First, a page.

This study presents the first global transcriptional profiling and phenotypic characterization of the major human opportunistic fungal pathogen, Candida albicans, grown in spaceflight conditions. Microarray analysis revealed that C. albicans subjected to short-term spaceflight culture differentially regulated 452 genes compared to synchronous ground controls, which represented 8.3% of the analyzed ORFs. Spaceflight-cultured C. albicans–induced genes involved in cell aggregation (similar to flocculation), which was validated by microscopic and flow cytometry analysis. We also observed enhanced random budding of spaceflight-cultured cells as opposed to bipolar budding patterns for ground samples, in accordance with the gene expression data. Furthermore, genes involved in antifungal agent and stress resistance were differentially regulated in spaceflight, including induction of ABC transporters and members of the major facilitator family, downregulation of ergosterol-encoding genes, and upregulation of genes involved in oxidative stress resistance. Finally, downregulation of genes involved in actin cytoskeleton was observed. Interestingly, the transcriptional regulator Cap1 and over 30% of the Cap1 regulon was differentially expressed in spaceflight-cultured C. albicans. A potential role for Cap1 in the spaceflight response of C. albicans is suggested, as this regulator is involved in random budding, cell aggregation, and oxidative stress resistance; all related to observed spaceflight-associated changes of C. albicans. While culture of C. albicans in microgravity potentiates a global change in gene expression that could induce a virulence-related phenotype, no increased virulence in a murine intraperitoneal (i.p.) infection model was observed under the conditions of this study. Collectively, our data represent an important basis for the assessment of the risk that commensal flora could play during human spaceflight missions. Furthermore, since the low fluid-shear environment of microgravity is relevant to physical forces encountered by pathogens during the infection process, insights gained from this study could identify novel infectious disease mechanisms, with downstream benefits for the general public.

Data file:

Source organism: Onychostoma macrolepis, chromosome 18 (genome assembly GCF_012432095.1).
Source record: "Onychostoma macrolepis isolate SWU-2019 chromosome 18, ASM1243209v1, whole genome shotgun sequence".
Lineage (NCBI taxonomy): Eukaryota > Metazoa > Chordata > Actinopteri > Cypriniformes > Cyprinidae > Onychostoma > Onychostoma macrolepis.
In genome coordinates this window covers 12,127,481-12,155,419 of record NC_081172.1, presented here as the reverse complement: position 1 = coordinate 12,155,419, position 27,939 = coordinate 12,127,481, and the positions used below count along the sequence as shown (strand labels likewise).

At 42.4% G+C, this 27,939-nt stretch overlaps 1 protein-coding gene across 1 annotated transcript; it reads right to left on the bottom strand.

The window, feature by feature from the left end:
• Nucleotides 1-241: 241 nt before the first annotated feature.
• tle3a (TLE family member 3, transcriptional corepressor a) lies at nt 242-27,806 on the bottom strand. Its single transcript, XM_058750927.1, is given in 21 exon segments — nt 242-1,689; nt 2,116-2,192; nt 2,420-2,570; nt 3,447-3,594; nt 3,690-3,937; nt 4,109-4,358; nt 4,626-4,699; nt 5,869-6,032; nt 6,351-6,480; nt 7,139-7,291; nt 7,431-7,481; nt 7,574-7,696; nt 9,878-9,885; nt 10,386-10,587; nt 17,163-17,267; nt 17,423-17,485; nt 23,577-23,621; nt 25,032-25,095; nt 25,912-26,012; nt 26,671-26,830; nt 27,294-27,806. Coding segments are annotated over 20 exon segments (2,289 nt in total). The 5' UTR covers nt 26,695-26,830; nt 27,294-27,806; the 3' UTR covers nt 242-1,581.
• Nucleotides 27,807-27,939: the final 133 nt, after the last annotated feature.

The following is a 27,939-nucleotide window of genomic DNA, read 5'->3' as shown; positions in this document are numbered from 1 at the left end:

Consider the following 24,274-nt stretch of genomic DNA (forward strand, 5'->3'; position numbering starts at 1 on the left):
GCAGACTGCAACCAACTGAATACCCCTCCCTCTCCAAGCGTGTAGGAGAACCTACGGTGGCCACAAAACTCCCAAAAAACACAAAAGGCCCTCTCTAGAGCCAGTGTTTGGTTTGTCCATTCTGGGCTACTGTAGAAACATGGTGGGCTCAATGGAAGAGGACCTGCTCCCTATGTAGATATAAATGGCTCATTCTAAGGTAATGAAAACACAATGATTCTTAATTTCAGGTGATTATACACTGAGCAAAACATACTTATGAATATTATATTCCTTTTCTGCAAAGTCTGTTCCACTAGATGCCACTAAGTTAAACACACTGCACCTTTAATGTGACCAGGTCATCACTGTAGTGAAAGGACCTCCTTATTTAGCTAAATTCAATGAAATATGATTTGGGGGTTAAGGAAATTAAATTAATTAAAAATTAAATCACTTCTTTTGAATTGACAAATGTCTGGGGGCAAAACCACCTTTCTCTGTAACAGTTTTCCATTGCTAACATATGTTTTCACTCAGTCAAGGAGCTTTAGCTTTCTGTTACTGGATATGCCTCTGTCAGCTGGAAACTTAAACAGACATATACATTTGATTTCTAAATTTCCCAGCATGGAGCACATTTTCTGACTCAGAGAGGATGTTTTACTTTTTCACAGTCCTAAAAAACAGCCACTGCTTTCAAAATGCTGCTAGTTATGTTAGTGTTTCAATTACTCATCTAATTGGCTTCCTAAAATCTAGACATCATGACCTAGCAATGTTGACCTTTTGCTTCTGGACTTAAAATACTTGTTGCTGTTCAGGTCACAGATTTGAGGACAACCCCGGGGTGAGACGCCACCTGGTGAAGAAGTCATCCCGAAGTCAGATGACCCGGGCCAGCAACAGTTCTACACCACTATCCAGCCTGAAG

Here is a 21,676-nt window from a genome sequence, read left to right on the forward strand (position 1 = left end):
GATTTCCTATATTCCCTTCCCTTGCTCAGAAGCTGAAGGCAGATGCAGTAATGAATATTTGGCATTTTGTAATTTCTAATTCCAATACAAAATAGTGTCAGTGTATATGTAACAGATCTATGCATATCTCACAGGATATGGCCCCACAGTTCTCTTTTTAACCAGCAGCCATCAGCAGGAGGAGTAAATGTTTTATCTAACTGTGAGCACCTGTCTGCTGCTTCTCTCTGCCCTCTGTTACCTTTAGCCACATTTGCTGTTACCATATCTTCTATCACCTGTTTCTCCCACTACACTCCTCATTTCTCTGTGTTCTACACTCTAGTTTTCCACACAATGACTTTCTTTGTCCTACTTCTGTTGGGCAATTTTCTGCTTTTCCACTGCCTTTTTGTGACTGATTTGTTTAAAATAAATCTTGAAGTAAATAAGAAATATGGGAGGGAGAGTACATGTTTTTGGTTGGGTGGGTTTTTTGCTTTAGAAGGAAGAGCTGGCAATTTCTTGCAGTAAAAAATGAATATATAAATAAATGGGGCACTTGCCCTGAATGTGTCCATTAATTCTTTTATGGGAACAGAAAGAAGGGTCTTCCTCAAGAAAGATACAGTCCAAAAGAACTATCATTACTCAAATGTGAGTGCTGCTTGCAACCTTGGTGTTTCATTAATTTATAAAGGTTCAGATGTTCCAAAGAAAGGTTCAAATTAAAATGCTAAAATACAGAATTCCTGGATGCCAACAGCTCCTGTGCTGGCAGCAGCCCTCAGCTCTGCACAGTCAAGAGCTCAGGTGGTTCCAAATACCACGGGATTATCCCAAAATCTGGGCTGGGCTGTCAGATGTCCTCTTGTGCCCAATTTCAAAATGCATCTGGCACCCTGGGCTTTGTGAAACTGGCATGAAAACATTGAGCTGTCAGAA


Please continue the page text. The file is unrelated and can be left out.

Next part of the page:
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Created

Date Created
  • 2013-12-04

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Physiological fluid shear alters the virulence potential of invasive multidrug-resistant non-typhoidal Salmonella Typhimurium D23580

Description

Salmonella enterica serovar Typhimurium strains belonging to sequence type ST313 are a major cause of fatal bacteremia among HIV-infected adults and children in sub-Saharan Africa. Unlike “classical” non-typhoidal Salmonella (NTS),

Salmonella enterica serovar Typhimurium strains belonging to sequence type ST313 are a major cause of fatal bacteremia among HIV-infected adults and children in sub-Saharan Africa. Unlike “classical” non-typhoidal Salmonella (NTS), gastroenteritis is often absent during ST313 infections and isolates are most commonly recovered from blood, rather than from stool. This is consistent with observations in animals, in which ST313 strains displayed lower levels of intestinal colonization and higher recovery from deeper tissues relative to classic NTS isolates. A better understanding of the key environmental factors regulating these systemic infections is urgently needed. Our previous studies using dynamic Rotating Wall Vessel (RWV) bioreactor technology demonstrated that physiological levels of fluid shear regulate virulence, gene expression, and stress response profiles of classic S. Typhimurium. Here we provide the first demonstration that fluid shear alters the virulence potential and pathogenesis-related stress responses of ST313 strain D23580 in a manner that differs from classic NTS.

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Date Created
  • 2016-06-09

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Characterization of the physiological fluid shear response of the foodborne pathogen Salmonella enterica serovar Enteritidis

Description

Spaceflight and spaceflight analogue culture enhance the virulence and pathogenesis-related stress resistance of the foodborne pathogen Salmonella enterica serovar Typhimurium (S. Typhimurium). This is an alarming finding as it suggests